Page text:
Flores was in company with Fernando Gomez on drums, Will Lyle on bass, Daniel Felman on bongos, and Matt Hohn on trombone. Their sound was pure gold. The energy was fierce, and one’s ears felt like a million long before the evening was over.
The “Between the Notes” Jazz Feast Series does not feed the ears alone. The event offered an excellent fare guided by owner Amanda Gerson Caniglia and chef Nicola lately of the Bella Vista Social Club & Cafe at Torrey Pines, itself a well-loved home for Thursday Sunset Jazz. Though the kitchen downtown Senses Human Bistro is as new as the room is, patrons’ tastes were well tended to by staff that ran a gauntlet of packed tables from a distant kitchen. Their work was equal to what those who know have come to expect from the Bella Vista—this is saying something, since what that cafe does it does extremely well. An espresso service is already in operation and a full bar is planned to go alongside it later. All of this points to a vital future for the venue; perhaps the only challenge for patrons is to find a spot from which to enjoy the evening free from sound issues caused by the echo of concrete pillars and lack of insulation. But this is a minor concern—it added some fun to wander the room and note the changes of sound flow. It’s certainly easy to go there, where you can park for a pittance in the bottom of the building or take the trolley that stops a block away.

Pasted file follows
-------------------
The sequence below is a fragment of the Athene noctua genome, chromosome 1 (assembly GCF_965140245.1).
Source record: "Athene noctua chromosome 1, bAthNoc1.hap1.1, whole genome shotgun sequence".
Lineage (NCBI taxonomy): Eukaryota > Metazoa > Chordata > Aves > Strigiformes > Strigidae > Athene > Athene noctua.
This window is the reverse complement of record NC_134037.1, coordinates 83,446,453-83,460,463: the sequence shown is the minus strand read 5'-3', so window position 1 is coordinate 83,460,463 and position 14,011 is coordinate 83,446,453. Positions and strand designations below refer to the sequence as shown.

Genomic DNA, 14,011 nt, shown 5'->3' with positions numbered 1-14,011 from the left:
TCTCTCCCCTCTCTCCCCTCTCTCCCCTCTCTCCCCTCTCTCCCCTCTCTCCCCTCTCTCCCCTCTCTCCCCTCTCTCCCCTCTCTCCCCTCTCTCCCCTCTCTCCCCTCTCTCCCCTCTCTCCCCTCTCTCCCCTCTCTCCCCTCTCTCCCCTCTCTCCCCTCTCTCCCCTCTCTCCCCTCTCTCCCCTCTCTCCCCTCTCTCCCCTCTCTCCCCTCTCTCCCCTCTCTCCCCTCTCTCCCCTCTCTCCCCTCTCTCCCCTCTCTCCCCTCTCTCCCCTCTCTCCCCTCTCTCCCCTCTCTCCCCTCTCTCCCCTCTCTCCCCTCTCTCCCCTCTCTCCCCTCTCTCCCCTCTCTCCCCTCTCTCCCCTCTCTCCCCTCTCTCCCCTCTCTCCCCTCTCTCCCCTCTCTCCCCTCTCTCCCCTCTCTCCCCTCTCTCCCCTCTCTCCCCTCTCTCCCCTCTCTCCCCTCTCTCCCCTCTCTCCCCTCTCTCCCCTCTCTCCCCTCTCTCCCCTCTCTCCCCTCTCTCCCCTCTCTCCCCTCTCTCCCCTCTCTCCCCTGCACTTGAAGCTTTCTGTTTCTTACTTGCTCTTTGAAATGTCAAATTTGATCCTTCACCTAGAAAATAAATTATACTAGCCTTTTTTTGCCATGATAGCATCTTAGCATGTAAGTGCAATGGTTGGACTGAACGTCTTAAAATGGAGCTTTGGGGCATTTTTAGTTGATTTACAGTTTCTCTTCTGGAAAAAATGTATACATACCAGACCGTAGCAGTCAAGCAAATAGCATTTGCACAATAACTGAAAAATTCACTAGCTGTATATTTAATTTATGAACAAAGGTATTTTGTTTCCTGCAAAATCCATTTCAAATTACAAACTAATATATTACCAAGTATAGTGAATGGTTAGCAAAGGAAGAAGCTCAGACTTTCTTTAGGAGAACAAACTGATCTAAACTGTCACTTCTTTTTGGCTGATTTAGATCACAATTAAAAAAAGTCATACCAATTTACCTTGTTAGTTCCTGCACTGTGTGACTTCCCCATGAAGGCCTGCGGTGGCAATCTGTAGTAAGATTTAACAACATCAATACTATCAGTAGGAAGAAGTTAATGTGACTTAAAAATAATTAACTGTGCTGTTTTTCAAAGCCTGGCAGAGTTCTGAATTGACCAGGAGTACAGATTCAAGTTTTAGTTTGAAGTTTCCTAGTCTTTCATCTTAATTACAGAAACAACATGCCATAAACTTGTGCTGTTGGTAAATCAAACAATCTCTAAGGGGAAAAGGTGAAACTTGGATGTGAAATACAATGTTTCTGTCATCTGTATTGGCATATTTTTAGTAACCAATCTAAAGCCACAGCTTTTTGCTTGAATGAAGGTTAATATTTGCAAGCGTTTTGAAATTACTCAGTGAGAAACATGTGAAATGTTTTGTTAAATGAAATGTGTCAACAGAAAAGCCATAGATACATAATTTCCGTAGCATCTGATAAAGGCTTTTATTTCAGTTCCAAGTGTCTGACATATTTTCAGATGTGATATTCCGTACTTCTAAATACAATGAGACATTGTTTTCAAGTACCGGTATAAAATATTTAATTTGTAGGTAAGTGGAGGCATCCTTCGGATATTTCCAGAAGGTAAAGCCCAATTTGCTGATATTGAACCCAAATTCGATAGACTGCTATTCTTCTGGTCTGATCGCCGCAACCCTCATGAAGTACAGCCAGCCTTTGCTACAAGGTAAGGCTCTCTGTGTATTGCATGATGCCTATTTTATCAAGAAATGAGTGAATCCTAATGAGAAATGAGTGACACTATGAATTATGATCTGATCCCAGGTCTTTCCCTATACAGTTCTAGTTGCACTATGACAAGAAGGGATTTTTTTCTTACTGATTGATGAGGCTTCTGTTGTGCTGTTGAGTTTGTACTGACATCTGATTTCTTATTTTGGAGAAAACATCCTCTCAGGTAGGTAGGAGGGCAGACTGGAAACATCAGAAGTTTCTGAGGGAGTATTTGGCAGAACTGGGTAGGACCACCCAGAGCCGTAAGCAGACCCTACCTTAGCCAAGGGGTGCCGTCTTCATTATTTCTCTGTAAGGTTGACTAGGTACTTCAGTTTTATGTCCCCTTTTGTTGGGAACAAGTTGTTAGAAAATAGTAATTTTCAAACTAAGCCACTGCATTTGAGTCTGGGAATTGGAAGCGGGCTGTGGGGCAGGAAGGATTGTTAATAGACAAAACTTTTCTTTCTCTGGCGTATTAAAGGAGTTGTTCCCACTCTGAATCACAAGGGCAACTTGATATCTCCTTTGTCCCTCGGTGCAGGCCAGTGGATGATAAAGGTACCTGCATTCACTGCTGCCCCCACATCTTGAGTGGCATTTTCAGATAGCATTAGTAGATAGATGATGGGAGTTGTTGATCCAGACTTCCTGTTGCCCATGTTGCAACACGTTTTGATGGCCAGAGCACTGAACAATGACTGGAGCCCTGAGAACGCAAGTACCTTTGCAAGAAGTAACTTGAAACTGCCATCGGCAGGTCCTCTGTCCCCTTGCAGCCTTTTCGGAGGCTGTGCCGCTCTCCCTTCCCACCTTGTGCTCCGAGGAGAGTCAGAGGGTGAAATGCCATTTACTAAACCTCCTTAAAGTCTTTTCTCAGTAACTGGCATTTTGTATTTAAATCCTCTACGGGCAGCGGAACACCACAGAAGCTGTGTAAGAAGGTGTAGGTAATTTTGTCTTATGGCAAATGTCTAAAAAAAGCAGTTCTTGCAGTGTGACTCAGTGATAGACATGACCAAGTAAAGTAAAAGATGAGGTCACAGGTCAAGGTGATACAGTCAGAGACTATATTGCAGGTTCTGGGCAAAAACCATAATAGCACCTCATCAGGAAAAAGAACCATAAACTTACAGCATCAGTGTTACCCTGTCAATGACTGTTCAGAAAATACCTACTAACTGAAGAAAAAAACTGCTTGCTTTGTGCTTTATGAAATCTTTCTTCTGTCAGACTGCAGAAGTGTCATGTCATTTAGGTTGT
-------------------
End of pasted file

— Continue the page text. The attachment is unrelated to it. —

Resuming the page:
UC San Diego Park & Market is a place to celebrate a future where arts, creative thinking, and innovation about civic and cultural exchanges convene, and it’s time that San Diego gets to know what Park & Market offers. Its earliest art forms that present to the public are of high caliber and point to an energy and sophistication long fugitive from the area. Discover them soon.
Park & Market is located at 1100 Market St. at the corner of Park Blvd. For further information, visit https://parkandmarket.ucsd.edu/